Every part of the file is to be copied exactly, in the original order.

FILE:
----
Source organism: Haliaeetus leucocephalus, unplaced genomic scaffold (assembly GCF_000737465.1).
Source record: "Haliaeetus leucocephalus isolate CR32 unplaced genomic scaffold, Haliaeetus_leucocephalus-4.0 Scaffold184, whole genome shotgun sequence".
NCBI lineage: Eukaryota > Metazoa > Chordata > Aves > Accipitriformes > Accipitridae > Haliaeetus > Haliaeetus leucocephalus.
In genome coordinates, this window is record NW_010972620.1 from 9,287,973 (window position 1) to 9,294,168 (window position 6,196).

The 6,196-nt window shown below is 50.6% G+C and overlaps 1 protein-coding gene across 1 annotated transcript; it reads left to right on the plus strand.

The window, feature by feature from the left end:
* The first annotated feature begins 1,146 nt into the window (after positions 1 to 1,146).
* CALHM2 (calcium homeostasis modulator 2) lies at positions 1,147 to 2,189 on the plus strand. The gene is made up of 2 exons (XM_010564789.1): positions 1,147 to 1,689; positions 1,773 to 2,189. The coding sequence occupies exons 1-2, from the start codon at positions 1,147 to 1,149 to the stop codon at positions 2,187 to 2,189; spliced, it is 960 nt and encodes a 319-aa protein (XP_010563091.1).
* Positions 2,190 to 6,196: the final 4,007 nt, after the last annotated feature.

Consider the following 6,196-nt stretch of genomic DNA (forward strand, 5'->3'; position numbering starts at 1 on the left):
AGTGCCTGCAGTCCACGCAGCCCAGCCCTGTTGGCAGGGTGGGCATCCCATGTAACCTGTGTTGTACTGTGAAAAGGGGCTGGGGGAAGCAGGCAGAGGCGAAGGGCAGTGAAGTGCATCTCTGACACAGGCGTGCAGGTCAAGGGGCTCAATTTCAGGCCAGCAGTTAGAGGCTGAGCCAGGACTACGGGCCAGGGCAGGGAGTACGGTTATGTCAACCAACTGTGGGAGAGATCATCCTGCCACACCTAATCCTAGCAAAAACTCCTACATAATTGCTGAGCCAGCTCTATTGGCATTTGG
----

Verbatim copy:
Source organism: Haliaeetus leucocephalus, unplaced genomic scaffold (assembly GCF_000737465.1).
Source record: "Haliaeetus leucocephalus isolate CR32 unplaced genomic scaffold, Haliaeetus_leucocephalus-4.0 Scaffold184, whole genome shotgun sequence".
NCBI lineage: Eukaryota > Metazoa > Chordata > Aves > Accipitriformes > Accipitridae > Haliaeetus > Haliaeetus leucocephalus.
In genome coordinates, this window is record NW_010972620.1 from 9,287,973 (window position 1) to 9,294,168 (window position 6,196).

The 6,196-nt window shown below is 50.6% G+C and overlaps 1 protein-coding gene across 1 annotated transcript; it reads left to right on the plus strand.

The window, feature by feature from the left end:
* The first annotated feature begins 1,146 nt into the window (after positions 1 to 1,146).
* CALHM2 (calcium homeostasis modulator 2) lies at positions 1,147 to 2,189 on the plus strand. The gene is made up of 2 exons (XM_010564789.1): positions 1,147 to 1,689; positions 1,773 to 2,189. The coding sequence occupies exons 1-2, from the start codon at positions 1,147 to 1,149 to the stop codon at positions 2,187 to 2,189; spliced, it is 960 nt and encodes a 319-aa protein (XP_010563091.1).
* Positions 2,190 to 6,196: the final 4,007 nt, after the last annotated feature.

Consider the following 6,196-nt stretch of genomic DNA (forward strand, 5'->3'; position numbering starts at 1 on the left):
AGTGCCTGCAGTCCACGCAGCCCAGCCCTGTTGGCAGGGTGGGCATCCCATGTAACCTGTGTTGTACTGTGAAAAGGGGCTGGGGGAAGCAGGCAGAGGCGAAGGGCAGTGAAGTGCATCTCTGACACAGGCGTGCAGGTCAAGGGGCTCAATTTCAGGCCAGCAGTTAGAGGCTGAGCCAGGACTACGGGCCAGGGCAGGGAGTACGGTTATGTCAACCAACTGTGGGAGAGATCATCCTGCCACACCTAATCCTAGCAAAAACTCCTACATAATTGCTGAGCCAGCTCTATTGGCATTTGG